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10 March 2023

What will defamation law look like in 2023 and 2024?

This article was originally published by Jess Feyder for Lawyers Weekly (10 March 2023).

A BigLaw partner and associate outline what has been seen in defamation law over the past year and discuss what is to be expected for the coming years.

Recently on The Lawyers Weekly Show, Bartier Perry partner Adam Cutri and associate David de Mestre discussed the outlook of defamation law in Australia for the coming year.

“We are in a great and interesting phase,” Mr Cutri said.

“When the Defamation Act first started back in 2005, it was really at the inception of social media. Social media was really at its infancy in and around then.

“We’re now in 2023, some almost 20 years later, and the model reforms are seeking to try and catch up the legislation with the transient nature of social media and where it’s gotten to.”

In July 2021, the first set of reforms came in, Mr Cutri outlined, “there were changes to the legislation, which brought an obligation of serious harm into the legislation”.

"What that was ultimately attempting to achieve was to weed out all of those claims which we call in the industry, the tyre kicker claims, and really have the court focus its attention on those serious matters where harm could be established", Mr Cutri outlined.

“One of the other big changes that we saw in 2021 was the implementation of the court limiting the amount of non-economic loss that you could otherwise achieve in defamation cases.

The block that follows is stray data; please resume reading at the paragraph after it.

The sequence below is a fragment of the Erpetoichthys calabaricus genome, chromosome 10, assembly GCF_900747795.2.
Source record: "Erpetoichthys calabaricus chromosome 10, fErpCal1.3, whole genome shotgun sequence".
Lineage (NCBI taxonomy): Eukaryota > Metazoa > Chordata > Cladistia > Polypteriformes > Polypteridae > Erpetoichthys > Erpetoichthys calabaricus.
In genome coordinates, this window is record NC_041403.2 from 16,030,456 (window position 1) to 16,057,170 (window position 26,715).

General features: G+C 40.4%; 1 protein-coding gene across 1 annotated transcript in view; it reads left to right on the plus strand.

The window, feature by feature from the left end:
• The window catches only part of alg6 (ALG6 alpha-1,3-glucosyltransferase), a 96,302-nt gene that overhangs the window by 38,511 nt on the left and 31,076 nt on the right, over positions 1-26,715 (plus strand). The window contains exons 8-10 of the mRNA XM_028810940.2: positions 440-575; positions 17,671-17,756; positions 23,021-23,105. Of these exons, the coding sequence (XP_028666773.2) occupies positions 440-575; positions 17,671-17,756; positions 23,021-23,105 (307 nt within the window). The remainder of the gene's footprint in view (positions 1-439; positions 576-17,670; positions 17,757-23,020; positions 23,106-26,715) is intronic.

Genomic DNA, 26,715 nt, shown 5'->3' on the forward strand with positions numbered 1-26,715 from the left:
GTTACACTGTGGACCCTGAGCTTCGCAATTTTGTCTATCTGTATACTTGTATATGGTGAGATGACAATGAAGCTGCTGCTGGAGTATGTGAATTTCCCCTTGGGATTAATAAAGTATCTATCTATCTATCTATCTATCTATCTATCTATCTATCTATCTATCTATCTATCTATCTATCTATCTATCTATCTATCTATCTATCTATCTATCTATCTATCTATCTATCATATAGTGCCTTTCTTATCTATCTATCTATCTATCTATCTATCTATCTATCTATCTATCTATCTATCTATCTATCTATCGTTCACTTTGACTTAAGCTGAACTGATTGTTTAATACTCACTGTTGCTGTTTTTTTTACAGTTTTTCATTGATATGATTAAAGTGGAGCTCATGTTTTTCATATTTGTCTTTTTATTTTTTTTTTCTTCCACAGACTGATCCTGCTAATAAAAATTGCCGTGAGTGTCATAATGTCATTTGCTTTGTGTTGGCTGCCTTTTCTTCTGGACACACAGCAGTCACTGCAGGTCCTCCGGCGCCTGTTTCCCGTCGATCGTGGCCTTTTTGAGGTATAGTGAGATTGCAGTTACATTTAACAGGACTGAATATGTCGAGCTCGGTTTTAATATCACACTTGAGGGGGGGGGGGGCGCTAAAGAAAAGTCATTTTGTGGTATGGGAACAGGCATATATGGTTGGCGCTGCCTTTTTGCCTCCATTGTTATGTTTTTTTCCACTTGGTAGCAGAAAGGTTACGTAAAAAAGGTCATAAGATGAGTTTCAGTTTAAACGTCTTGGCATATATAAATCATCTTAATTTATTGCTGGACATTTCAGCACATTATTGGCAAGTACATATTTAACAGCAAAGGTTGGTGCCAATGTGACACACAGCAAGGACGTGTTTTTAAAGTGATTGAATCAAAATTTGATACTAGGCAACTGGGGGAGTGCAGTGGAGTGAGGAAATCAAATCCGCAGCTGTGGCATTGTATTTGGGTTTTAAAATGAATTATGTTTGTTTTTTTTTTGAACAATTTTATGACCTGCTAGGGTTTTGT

“Now, those two things together have really shifted the landscape, and we’ve seen a couple of high-profile cases over the last little while where you’ve got a huge amount of non-economic loss,” he explained.

“The stage-two reforms are coming in 2024, which will shift the focus a little bit more towards the Googles and the major publishers,” Mr Cutri outlined. “It will put some great obligations on them.”

Mr de Mestre outlined the trends expected for 2023.

“One trend we expect to see in 2023 is a lot more separate determinations of serious harm before final hearing, and also a lot of claims failing at that first hurdle,” he explained.

“Even though that new element was introduced in 2021, we only saw cases dealing with that element in the latter part of 2022,” Mr de Mestre continued. “So now we have a bit of a better understanding about what evidence is required to establish the serious harm threshold and also what some of the procedural mechanisms are.”

“It’s a very high threshold, and the evidence required to meet it is effectively that there is actual serious harm to reputation.

“The courts have said that hurt feelings and embarrassment aren’t enough to establish serious harm no matter how grave,’ he said.

Mr Cutri continued: “We are in the midst of the stage two, part A provisions coming into effect.”

“The changes follow some pretty major case law developments from the high court in defamation.”

“What the new legislative reforms seem to do is effectively modernise Australia’s defamation regime and provide some protection for those big media companies as internet intermediaries.

“There are some defences being introduced,” Mr Cutri said, “which effectively will allow the big media companies to protect themselves from liability in defamation where they didn’t author the content, and it’s not very easy for them to remove the content”.

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